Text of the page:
prxp writes: Recent riots in Brazil have taken the Brazilian Government completely by surprise, since most of its intelligence personnel have been assingned to work on the security of Fifa's Confederations Cup, according to "O Estado de São Paulo" (Google translation), one of Brazil's major newspapers. This is particularly ironic, since protesting against the way Fifa has managed Confederations Cup in Brazil accompanied with overspending by the brazilian Government is in the heart of these riots. Because of that, ABIN (the brazilian equivalent to CIA) "has assembled a last minute operation to monitor the Internet" where intelligence officials have been tasked to monitor protesters' every move "though Facebook, Twitter, Instagram, and WhatsApp" in order to "antecipate intineraries and size of riots" among other intel. The legality of such action is unknown, since Brazilian laws prohibit this kind of wiretapping.
prxp writes: "Brazil is a wonderful country that has many problems. When it comes to information security, many will recognize that Brazil has good and bad examples. We have no cybercrime law in Brazil and it is close to a consensus that we need one. It has been more than 10 years that our Congress is trying to pass laws on this regard with no success. This unsuccessful path is due mostly to a lack of proximity between politicians and the Brazilian information security community and internet freedom activists. Usually lawyers and law enforcement agents are the ones to provide the theoretical support for building these law proposals that end up facxing strong opposition from society for not seeing their true interests being held (e.g. Azeredo cybercrime law proposal, known as “AI5 Digital”). This political standoff between cybercrime law proposals and society rebellion has been broken last May/2012 when a well cherished Brazilian actress had her email account breached, leaking many intimate pictures depicting her nude body. That was the case of actress Carolina Dieckmann and because of her popularity Brazilian Congress has been pushed into action (and society into passive acceptance) to pass any cybercrime law, no matter how incorrect it was. Because of that Congress has been pushing forward without the due transparency and discussion a new cybercrime law proposal altering Brazilian Federal Penal Code in order to include the definition for the crime of breaching computer security. This proposal has already been approved by Brazilian House of Representatives under the code PL2793/2011 (http://www.camara.gov.br/proposicoesWeb/fichadetramitacao?idProposicao=529011), sent to and already approved by Brazilian Senate under the code PLC35/2012 (http://www.senado.gov.br/atividade/materia/detalhes.asp?p_cod_mate=105612), and sent back to the House for final approval. This letter is a cry for help to the international community to help us Brazilians change this law proposal, for it has been advancing inexplicably fast, already reaching its last legislative stage in less than six months (being voted definitely next November 6th 2012) and when passed into law it will criminalize the building and dissemination of any tool, computer software or hardware, that might be used as means of breaching computer security, no matter who uses it or if it will be used at all. You read it right: simply writing PoC’s, sniffers, scanners, payloads, etc; giving talks about them, selling them or simply giving them away will be a crime in Brazil after this law is in effect. Please, read on, it is important that you do."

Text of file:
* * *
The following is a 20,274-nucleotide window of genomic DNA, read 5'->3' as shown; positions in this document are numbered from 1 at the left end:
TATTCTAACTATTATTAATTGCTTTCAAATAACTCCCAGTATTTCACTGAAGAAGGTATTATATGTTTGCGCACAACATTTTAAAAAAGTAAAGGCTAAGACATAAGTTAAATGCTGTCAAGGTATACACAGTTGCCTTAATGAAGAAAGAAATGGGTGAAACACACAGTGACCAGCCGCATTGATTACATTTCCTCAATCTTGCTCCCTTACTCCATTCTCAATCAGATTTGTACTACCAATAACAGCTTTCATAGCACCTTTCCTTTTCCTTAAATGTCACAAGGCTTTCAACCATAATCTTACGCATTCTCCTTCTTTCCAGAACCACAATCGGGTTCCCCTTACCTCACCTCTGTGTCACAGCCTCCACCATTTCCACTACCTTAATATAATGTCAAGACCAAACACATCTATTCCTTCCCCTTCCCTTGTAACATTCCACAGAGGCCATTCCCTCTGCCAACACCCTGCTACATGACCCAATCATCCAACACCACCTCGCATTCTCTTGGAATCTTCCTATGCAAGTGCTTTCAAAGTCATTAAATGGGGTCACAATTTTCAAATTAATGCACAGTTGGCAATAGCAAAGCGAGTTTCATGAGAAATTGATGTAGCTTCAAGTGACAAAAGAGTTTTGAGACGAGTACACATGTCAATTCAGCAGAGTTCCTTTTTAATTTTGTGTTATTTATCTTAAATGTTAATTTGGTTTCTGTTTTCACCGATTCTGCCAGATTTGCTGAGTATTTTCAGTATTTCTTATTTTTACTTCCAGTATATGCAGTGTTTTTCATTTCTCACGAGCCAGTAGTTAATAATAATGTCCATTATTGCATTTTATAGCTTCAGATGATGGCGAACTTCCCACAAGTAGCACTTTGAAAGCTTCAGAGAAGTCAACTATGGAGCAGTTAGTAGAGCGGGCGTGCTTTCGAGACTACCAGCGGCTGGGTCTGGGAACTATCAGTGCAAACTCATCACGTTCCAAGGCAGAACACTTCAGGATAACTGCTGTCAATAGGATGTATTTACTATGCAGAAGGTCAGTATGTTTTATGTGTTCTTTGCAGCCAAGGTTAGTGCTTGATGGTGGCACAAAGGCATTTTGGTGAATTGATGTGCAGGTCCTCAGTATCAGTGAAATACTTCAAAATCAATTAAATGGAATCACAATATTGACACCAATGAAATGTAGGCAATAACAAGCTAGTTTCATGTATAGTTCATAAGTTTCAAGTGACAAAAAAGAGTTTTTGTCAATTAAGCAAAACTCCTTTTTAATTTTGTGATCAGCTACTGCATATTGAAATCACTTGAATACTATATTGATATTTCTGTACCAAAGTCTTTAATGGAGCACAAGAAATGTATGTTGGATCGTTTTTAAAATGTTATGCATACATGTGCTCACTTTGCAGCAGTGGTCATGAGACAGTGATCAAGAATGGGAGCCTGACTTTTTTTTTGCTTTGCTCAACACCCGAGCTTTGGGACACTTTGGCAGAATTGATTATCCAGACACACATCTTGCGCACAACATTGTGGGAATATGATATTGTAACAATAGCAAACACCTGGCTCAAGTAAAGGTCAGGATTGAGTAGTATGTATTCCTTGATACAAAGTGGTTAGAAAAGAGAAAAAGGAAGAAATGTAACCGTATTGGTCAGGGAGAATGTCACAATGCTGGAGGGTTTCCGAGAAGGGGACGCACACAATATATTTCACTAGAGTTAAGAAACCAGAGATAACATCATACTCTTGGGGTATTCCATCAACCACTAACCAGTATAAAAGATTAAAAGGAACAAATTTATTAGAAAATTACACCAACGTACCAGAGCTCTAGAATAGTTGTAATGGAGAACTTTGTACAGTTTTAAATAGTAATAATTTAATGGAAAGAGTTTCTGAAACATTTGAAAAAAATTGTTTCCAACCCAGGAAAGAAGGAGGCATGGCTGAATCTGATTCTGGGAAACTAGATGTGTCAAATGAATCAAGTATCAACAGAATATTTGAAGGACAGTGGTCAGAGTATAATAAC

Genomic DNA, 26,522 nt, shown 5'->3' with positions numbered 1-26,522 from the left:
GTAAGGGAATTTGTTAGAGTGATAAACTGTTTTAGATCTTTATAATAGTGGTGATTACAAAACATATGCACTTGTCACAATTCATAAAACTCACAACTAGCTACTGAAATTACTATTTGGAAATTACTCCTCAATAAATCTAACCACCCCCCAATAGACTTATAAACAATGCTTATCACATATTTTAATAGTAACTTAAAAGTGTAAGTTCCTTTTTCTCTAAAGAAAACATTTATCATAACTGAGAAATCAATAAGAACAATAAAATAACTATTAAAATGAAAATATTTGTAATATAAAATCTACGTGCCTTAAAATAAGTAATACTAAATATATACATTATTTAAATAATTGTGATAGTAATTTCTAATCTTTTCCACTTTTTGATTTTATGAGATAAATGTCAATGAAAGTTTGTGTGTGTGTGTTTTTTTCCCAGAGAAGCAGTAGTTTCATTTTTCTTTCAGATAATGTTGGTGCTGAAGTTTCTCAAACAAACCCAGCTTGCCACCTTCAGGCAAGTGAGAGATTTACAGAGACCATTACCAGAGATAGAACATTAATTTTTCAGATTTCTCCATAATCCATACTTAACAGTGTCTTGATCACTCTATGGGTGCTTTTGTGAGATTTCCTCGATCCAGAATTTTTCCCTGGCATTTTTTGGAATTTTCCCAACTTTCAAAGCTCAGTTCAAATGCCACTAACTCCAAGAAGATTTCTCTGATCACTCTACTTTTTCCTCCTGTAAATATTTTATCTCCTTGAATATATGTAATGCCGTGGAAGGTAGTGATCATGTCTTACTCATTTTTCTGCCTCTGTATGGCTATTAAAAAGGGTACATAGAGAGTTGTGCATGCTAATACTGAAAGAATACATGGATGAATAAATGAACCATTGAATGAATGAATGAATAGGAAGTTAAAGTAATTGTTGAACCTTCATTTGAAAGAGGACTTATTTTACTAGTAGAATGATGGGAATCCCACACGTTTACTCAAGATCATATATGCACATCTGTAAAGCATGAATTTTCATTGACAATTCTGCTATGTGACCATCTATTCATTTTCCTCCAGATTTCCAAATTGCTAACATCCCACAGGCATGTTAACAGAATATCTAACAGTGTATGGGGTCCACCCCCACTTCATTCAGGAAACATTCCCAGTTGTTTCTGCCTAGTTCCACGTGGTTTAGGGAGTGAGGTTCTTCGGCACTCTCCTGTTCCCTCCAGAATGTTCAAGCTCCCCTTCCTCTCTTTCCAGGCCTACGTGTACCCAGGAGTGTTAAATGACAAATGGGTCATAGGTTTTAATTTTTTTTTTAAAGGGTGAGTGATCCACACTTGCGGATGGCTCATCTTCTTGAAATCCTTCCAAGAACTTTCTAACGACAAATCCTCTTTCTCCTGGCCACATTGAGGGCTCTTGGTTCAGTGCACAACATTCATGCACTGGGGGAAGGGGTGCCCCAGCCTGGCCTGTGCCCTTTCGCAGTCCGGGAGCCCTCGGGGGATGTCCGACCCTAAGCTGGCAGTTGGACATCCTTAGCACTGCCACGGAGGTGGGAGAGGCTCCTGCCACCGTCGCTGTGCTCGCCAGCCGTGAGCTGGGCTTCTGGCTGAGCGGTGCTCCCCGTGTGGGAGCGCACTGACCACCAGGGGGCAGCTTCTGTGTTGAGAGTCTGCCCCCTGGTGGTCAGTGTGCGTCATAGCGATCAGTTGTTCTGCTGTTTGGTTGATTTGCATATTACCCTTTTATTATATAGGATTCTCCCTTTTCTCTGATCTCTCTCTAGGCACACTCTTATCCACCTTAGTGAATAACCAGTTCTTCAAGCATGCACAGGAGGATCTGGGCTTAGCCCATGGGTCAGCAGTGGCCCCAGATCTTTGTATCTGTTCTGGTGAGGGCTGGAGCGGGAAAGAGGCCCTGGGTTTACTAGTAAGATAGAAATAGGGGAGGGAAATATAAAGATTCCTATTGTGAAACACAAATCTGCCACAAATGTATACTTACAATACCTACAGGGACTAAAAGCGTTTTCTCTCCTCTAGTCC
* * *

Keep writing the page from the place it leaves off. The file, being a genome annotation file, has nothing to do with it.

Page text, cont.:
Julie188 writes: "The McAfee.com website is full of security mistakes that could lead to cross-site scripting and other attacks, researchers said in a post on the Full Disclosure site on Monday. The holes with the site were found by the YGN Ethical Hacker Group, and reported to McAfee on Feb. 10, YGN says, before they were publicly disclosed to the security/hacking mailing list. Embarrassing? Yes, especially given that the company aggressively markets its own McAfee Secure service that is supposed to assure consumers that McAfee has scanned a website and found it to be safe."
prxp writes: "Today, as every ordinary Monday, I went to my e-mail box and checked messages from the security community in Full-Disclosure. As usual I came across an advisory pointing out some web security vulnerabilities that differently from usual certainly had my attention. I could say the post called my attention for its organization (not so common among web vuln disclosers), or because it included not only one but a myriad of different vulnerabilities, or maybe because these vulnerabilities included some unusual (and potentially dangerous) stuff like server side source code disclosure, or even because these vulnerabilities were not patched by the the vendor even after 15 full days it was informed about them. But no, those were not the reasons I had my eyes rolling. The thing that really got me is that all of this is not about any vendor, it is about Mcafee, a vendor well known by its anti-virus software but also by its web security service McAfee Secure. This service provides customers with the label “Verified by McAfee Secure” so they can put in their website as a mark of safety. According to McAfee: “The McAfee SECURE trustmark only appears when the website has passed our intensive, daily security scan. We test for possible personal information access, links to dangerous sites, phishing, and other online dangers.” In other words, the presence of this label means that the website is not vulnerable to the exact same vulnerabilities McAfee currently has."